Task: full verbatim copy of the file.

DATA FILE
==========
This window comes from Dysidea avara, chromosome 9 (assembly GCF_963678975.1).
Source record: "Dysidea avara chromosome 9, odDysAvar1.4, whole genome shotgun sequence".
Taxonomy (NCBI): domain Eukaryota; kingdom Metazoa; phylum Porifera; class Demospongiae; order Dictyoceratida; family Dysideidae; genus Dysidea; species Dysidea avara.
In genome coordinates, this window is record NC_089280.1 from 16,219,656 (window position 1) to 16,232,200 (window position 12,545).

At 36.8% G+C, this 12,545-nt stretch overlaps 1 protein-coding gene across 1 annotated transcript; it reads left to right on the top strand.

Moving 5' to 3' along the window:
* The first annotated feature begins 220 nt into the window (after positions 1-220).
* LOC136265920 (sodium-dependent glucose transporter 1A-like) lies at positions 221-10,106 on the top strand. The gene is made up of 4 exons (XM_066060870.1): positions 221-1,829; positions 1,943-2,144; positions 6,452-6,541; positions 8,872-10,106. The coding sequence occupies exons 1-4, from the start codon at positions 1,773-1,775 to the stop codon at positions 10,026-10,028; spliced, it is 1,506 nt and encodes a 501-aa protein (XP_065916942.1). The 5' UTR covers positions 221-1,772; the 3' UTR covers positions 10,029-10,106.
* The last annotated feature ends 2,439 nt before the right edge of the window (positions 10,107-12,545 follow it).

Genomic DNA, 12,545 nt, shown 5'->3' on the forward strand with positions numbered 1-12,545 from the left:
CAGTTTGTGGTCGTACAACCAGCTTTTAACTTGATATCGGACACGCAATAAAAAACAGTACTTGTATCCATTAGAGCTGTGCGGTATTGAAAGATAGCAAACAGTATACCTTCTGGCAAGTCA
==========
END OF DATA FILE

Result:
This window comes from Dysidea avara, chromosome 9 (assembly GCF_963678975.1).
Source record: "Dysidea avara chromosome 9, odDysAvar1.4, whole genome shotgun sequence".
Taxonomy (NCBI): domain Eukaryota; kingdom Metazoa; phylum Porifera; class Demospongiae; order Dictyoceratida; family Dysideidae; genus Dysidea; species Dysidea avara.
In genome coordinates, this window is record NC_089280.1 from 16,219,656 (window position 1) to 16,232,200 (window position 12,545).

At 36.8% G+C, this 12,545-nt stretch overlaps 1 protein-coding gene across 1 annotated transcript; it reads left to right on the top strand.

Moving 5' to 3' along the window:
* The first annotated feature begins 220 nt into the window (after positions 1-220).
* LOC136265920 (sodium-dependent glucose transporter 1A-like) lies at positions 221-10,106 on the top strand. The gene is made up of 4 exons (XM_066060870.1): positions 221-1,829; positions 1,943-2,144; positions 6,452-6,541; positions 8,872-10,106. The coding sequence occupies exons 1-4, from the start codon at positions 1,773-1,775 to the stop codon at positions 10,026-10,028; spliced, it is 1,506 nt and encodes a 501-aa protein (XP_065916942.1). The 5' UTR covers positions 221-1,772; the 3' UTR covers positions 10,029-10,106.
* The last annotated feature ends 2,439 nt before the right edge of the window (positions 10,107-12,545 follow it).

Genomic DNA, 12,545 nt, shown 5'->3' on the forward strand with positions numbered 1-12,545 from the left:
CAGTTTGTGGTCGTACAACCAGCTTTTAACTTGATATCGGACACGCAATAAAAAACAGTACTTGTATCCATTAGAGCTGTGCGGTATTGAAAGATAGCAAACAGTATACCTTCTGGCAAGTCA